From studies conducted in mice, it has been shown that FMDs extend the median lifespan, reduce inflammation and most cancer incidence, keep cognitive performance, and improve overall health [46,47,48,49,50]. Choi and colleagues [50] demonstrated that periodic three-day cycles of FMD effectively improve demyelination and related symptoms in a mouse experimental autoimmune encephalomyelitis model. In detail, the FMD reduced clinical severity in treated mice and reversed most symptoms in 20% of animals. Most importantly, these improvements were associated with higher corticosterone and regulatory T (Treg) cell numbers and lower levels of pro-inflammatory molecules. One interesting effect of cyclic FMD was the induction of atrophy/quiescence followed by vigorous regeneration and stem cell activation in several tissues [50]. Similarly, metabolic parameters, which include blood glucose, insulin, and IGF-1, were reduced during the FMD phase and returned to control levels during a regular feeding regimen. A further study tested an FMD in db/db mice (a genetic model of type 2 diabetes) [47]. Such a diet was given every other week for a total of eight weeks. The FMD was able to normalize blood glucose levels, with significant improvements in insulin sensitivity and β cell function. In fact, the deterioration of pancreatic islets and the loss of β cells in diabetic mice were prevented. Of interest, the FMD was also associated with a reduction in hepatic steatosis [47].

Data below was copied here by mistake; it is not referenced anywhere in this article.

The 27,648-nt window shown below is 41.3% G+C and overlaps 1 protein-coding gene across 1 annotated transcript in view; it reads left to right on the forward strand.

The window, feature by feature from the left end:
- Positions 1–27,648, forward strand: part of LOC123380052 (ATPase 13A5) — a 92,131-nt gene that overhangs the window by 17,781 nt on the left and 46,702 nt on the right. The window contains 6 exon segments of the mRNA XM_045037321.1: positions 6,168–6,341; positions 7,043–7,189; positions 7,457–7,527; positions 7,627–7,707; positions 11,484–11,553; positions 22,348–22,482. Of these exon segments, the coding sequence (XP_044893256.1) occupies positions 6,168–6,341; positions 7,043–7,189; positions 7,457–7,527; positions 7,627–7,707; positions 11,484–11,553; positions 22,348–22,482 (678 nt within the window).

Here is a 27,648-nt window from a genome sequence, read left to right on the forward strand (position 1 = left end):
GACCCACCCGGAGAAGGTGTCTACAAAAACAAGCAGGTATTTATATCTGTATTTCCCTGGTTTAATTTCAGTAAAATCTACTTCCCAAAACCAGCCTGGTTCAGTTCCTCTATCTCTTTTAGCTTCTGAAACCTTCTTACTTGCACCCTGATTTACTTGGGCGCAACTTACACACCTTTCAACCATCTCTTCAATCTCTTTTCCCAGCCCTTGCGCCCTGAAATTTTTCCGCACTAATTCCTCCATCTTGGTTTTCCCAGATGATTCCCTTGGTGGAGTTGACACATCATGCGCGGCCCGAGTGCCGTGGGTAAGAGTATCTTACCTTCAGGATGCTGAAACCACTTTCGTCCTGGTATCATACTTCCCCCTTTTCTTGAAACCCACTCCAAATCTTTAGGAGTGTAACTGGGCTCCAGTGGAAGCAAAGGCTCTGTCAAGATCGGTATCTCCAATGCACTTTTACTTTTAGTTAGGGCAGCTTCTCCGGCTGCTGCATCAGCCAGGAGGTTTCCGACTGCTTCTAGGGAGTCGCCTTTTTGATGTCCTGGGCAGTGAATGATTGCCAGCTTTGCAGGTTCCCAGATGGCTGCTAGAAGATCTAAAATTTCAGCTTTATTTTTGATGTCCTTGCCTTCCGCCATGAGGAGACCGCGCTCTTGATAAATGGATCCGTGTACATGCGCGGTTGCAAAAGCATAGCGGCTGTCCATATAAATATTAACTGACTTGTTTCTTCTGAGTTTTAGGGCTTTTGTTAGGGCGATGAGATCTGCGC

However, evidence of FMD for human health is still poor. A study was conducted to test the effects of FMD on markers and risk factors associated with aging and age-related diseases [46] and involved one hundred healthy participants who were divided into two study groups. Subjects who followed three months of an unrestricted diet and subjects who consumed the FMD for five consecutive days per month for three months. Three FMD cycles decreased body weight and total body fat, reduced blood pressure, and lowered IGF-1 serum levels. No adverse effects were reported. After three months, subjects under the control diet were crossed over to the FMD, resulting in a total of seventy-one subjects completing three FMD cycles. A post hoc analysis of subjects from both FMD arms showed that fasting glucose, IGF-1, triglycerides, total cholesterol, C-reactive protein, body mass index, and blood pressure were more significantly lowered in participants at higher risk of cardiometabolic disease. With this study, the authors also showed that cycles of a five-day FMD are safe, feasible, and effective in potentially reducing risk factors for age-related diseases [46].

4. Alzheimer’s Disease and Dementia: The Metabolic Pathway